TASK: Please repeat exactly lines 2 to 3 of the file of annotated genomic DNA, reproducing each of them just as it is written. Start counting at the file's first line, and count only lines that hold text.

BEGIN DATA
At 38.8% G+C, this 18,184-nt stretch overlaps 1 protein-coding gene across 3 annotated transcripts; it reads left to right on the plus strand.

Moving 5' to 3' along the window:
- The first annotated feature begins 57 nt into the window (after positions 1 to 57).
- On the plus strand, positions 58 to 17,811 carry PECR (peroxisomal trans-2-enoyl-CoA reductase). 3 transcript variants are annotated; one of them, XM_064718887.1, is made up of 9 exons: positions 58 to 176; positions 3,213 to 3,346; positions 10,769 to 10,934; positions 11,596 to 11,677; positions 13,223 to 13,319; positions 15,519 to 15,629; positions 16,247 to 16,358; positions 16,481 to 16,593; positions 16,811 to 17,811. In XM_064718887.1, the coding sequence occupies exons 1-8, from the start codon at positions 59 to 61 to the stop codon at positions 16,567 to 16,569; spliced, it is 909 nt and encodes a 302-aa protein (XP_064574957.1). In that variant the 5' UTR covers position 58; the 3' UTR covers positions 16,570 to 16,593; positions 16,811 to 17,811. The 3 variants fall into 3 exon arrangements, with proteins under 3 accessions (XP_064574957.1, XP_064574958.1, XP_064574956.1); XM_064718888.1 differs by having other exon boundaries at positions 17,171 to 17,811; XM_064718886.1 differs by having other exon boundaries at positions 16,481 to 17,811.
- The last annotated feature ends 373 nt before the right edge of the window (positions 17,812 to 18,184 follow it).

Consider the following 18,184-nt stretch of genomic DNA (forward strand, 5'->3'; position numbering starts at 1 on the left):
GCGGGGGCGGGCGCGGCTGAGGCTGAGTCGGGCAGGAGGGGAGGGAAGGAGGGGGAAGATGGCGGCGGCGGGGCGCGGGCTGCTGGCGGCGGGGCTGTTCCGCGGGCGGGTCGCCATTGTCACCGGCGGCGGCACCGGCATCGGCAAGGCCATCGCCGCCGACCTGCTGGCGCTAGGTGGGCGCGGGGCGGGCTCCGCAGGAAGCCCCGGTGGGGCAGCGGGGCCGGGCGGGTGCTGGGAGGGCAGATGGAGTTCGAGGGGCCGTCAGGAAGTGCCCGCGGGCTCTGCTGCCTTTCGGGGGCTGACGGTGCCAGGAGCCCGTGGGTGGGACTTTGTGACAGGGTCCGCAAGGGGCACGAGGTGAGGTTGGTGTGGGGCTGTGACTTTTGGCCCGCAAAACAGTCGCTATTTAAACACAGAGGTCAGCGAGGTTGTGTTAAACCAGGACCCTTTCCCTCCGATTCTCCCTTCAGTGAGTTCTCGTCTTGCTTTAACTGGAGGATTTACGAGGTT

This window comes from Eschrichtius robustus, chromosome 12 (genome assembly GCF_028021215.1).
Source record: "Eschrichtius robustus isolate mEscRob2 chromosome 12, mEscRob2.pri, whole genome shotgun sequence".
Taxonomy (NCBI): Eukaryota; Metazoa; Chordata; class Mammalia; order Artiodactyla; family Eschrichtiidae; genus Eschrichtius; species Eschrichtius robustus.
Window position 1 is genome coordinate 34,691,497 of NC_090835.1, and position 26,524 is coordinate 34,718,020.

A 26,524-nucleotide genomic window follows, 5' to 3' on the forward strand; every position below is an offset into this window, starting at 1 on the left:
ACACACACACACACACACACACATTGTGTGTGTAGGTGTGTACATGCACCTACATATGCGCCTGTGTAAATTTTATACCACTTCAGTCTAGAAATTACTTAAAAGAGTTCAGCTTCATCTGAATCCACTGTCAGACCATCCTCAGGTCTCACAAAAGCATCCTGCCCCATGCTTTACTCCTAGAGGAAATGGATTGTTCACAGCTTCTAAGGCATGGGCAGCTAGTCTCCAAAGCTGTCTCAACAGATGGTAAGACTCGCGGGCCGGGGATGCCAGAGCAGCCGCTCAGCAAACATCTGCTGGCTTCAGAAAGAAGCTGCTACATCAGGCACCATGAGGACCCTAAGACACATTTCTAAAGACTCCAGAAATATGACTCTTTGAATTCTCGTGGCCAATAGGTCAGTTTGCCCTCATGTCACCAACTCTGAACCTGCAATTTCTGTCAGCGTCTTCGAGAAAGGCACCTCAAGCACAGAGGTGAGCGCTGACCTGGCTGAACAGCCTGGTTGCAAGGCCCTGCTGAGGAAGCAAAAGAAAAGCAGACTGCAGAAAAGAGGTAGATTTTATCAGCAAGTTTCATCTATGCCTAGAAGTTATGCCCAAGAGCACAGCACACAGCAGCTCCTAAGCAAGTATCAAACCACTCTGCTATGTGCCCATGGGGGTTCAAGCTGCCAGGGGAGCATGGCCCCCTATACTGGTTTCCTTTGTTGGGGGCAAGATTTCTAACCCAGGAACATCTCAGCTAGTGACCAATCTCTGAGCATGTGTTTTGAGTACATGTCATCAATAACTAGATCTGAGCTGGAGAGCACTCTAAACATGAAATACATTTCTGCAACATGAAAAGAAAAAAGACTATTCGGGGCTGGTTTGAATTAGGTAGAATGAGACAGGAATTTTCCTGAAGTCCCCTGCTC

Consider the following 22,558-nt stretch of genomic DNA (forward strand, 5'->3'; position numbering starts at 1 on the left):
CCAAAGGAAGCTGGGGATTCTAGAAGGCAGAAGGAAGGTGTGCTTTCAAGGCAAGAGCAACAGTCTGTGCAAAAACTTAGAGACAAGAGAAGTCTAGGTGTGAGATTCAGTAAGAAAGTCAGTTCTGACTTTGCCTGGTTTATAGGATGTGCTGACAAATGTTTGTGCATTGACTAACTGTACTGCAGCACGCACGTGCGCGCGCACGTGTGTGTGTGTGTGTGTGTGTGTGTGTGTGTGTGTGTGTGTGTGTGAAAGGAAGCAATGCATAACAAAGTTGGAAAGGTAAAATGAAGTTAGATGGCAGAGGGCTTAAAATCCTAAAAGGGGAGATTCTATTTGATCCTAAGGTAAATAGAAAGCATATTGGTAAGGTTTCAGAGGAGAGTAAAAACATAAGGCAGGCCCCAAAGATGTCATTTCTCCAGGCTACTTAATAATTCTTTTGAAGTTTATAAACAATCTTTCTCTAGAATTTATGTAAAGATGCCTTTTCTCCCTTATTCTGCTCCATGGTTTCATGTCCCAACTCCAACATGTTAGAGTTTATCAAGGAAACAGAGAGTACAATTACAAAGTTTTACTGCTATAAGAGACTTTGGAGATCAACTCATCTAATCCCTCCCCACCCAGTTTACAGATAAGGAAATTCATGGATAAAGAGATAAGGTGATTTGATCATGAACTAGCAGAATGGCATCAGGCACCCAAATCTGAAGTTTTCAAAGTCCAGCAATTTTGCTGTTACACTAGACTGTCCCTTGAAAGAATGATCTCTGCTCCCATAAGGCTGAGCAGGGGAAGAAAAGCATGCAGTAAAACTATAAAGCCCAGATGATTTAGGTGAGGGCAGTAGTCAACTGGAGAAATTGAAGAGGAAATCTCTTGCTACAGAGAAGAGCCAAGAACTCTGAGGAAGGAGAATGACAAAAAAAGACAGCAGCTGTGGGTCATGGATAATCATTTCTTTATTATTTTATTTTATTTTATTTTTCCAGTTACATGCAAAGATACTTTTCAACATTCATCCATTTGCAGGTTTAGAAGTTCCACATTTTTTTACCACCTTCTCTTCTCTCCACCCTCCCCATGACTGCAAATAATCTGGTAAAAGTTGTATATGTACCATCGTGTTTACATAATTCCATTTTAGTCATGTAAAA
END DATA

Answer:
Moving 5' to 3' along the window:
- The first annotated feature begins 57 nt into the window (after positions 1 to 57).